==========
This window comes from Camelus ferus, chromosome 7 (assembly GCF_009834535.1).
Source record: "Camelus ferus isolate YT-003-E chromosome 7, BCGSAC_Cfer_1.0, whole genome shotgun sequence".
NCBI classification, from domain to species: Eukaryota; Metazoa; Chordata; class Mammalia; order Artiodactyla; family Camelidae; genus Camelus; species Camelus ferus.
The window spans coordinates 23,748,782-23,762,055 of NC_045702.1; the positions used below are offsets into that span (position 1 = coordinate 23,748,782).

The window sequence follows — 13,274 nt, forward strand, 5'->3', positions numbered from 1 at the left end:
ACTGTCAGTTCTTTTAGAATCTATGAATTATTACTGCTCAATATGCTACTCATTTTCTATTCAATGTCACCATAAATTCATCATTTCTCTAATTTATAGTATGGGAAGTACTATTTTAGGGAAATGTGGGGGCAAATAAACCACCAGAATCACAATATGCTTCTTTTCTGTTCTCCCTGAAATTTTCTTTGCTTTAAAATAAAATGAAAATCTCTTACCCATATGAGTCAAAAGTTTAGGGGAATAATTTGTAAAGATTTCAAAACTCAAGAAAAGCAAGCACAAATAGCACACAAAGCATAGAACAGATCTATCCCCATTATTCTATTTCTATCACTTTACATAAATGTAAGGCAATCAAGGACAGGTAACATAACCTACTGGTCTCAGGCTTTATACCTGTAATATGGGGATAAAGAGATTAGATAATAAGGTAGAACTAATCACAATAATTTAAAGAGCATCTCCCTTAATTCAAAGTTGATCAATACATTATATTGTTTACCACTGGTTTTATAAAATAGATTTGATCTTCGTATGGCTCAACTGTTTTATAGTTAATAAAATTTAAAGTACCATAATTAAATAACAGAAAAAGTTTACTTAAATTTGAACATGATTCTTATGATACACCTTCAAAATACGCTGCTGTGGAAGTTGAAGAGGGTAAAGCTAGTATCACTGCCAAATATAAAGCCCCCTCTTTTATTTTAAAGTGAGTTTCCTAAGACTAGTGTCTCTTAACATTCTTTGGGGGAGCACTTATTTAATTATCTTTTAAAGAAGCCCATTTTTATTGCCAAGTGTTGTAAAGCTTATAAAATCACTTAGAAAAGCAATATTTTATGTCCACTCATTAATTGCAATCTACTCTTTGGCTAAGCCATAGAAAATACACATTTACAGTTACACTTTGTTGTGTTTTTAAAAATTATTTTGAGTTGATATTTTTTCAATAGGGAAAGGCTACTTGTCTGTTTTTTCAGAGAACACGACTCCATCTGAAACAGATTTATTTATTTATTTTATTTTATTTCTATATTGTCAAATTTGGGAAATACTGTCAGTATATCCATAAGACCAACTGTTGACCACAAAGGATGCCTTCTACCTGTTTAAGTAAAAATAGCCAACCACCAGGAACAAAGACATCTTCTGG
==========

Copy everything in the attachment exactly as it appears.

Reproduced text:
This window comes from Camelus ferus, chromosome 7 (assembly GCF_009834535.1).
Source record: "Camelus ferus isolate YT-003-E chromosome 7, BCGSAC_Cfer_1.0, whole genome shotgun sequence".
NCBI classification, from domain to species: Eukaryota; Metazoa; Chordata; class Mammalia; order Artiodactyla; family Camelidae; genus Camelus; species Camelus ferus.
The window spans coordinates 23,748,782-23,762,055 of NC_045702.1; the positions used below are offsets into that span (position 1 = coordinate 23,748,782).

The window sequence follows — 13,274 nt, forward strand, 5'->3', positions numbered from 1 at the left end:
ACTGTCAGTTCTTTTAGAATCTATGAATTATTACTGCTCAATATGCTACTCATTTTCTATTCAATGTCACCATAAATTCATCATTTCTCTAATTTATAGTATGGGAAGTACTATTTTAGGGAAATGTGGGGGCAAATAAACCACCAGAATCACAATATGCTTCTTTTCTGTTCTCCCTGAAATTTTCTTTGCTTTAAAATAAAATGAAAATCTCTTACCCATATGAGTCAAAAGTTTAGGGGAATAATTTGTAAAGATTTCAAAACTCAAGAAAAGCAAGCACAAATAGCACACAAAGCATAGAACAGATCTATCCCCATTATTCTATTTCTATCACTTTACATAAATGTAAGGCAATCAAGGACAGGTAACATAACCTACTGGTCTCAGGCTTTATACCTGTAATATGGGGATAAAGAGATTAGATAATAAGGTAGAACTAATCACAATAATTTAAAGAGCATCTCCCTTAATTCAAAGTTGATCAATACATTATATTGTTTACCACTGGTTTTATAAAATAGATTTGATCTTCGTATGGCTCAACTGTTTTATAGTTAATAAAATTTAAAGTACCATAATTAAATAACAGAAAAAGTTTACTTAAATTTGAACATGATTCTTATGATACACCTTCAAAATACGCTGCTGTGGAAGTTGAAGAGGGTAAAGCTAGTATCACTGCCAAATATAAAGCCCCCTCTTTTATTTTAAAGTGAGTTTCCTAAGACTAGTGTCTCTTAACATTCTTTGGGGGAGCACTTATTTAATTATCTTTTAAAGAAGCCCATTTTTATTGCCAAGTGTTGTAAAGCTTATAAAATCACTTAGAAAAGCAATATTTTATGTCCACTCATTAATTGCAATCTACTCTTTGGCTAAGCCATAGAAAATACACATTTACAGTTACACTTTGTTGTGTTTTTAAAAATTATTTTGAGTTGATATTTTTTCAATAGGGAAAGGCTACTTGTCTGTTTTTTCAGAGAACACGACTCCATCTGAAACAGATTTATTTATTTATTTTATTTTATTTCTATATTGTCAAATTTGGGAAATACTGTCAGTATATCCATAAGACCAACTGTTGACCACAAAGGATGCCTTCTACCTGTTTAAGTAAAAATAGCCAACCACCAGGAACAAAGACATCTTCTGG